Jewish Book Council
Congratulations to the awardees of the 2017 Natan Book Award at the Jewish Book Council! We're excited for the conversations their books will spark around issues of Jewish life, Jewish community, and Jewish identity.
By Nat Bernstein, Jewish Book Council
Back when we first started the Eight Nights of Stories series here on The ProsenPeople, I mentioned a childhood friend’s family tradition of gathering to hear stories read aloud by the light of the shamash after lighting the other candles each night of Chanukah. (You should read it, really, it is a lovely post. There’s a Harry Potter reference in there for the true fans and everything.)
That same childhood friend is about to be a published author. His debut novel, Anna and the Swallow Man, comes out January 2016 from A. A. Knopf, and friends, it is a very, very good book. I’m not the only one who thinks so, either: Jewish Book Council’s entire staff has been coveting our shared advance copies since they arrived from the editor, and laudatory reviews are beginning to roll in across the publishing playground.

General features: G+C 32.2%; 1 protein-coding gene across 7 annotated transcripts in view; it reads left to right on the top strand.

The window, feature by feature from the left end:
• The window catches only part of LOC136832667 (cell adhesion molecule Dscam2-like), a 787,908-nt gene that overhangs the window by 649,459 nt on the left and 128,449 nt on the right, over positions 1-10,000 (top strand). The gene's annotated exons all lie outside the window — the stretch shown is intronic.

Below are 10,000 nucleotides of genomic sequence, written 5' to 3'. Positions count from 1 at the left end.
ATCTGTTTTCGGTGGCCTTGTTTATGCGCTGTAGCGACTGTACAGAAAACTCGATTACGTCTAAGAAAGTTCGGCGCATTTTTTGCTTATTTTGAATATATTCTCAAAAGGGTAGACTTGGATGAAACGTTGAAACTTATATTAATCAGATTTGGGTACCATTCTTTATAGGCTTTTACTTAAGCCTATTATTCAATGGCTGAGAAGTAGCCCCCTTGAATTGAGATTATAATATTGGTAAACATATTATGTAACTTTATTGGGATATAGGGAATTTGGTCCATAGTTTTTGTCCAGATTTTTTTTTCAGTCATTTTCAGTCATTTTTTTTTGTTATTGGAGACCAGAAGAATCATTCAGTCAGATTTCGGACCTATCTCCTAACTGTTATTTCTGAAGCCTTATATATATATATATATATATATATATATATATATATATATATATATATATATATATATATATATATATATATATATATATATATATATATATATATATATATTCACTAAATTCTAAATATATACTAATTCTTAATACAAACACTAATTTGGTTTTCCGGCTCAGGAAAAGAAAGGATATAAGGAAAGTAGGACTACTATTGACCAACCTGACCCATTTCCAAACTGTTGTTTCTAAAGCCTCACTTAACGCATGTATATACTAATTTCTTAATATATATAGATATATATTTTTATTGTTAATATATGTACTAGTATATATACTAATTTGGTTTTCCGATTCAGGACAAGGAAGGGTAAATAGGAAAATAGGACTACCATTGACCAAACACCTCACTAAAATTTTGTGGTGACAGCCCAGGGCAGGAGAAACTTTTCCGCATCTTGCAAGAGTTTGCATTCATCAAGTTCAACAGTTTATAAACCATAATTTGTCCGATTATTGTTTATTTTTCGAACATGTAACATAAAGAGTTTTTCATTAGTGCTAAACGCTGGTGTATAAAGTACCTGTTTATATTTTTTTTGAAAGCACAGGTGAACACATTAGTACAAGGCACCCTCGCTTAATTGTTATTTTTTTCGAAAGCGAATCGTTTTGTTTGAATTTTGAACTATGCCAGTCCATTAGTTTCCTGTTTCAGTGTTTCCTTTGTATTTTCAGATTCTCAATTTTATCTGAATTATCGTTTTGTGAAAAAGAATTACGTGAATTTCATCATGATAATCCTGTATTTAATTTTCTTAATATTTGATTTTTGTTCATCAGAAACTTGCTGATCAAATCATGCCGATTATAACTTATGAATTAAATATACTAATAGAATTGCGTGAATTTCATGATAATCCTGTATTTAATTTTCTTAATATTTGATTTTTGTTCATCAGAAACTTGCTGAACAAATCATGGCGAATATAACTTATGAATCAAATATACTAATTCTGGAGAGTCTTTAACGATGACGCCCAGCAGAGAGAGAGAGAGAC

Want more great Hanukkah ideas? Find articles, crafts, and recipes in our Hanukkah Guide.
By Phyllis Chesler for Tablet Magazine
But the theft and erasure of Sabina Spielrein’s intellectual legacy by the psychoanalytic establishment may be an even more troubling crime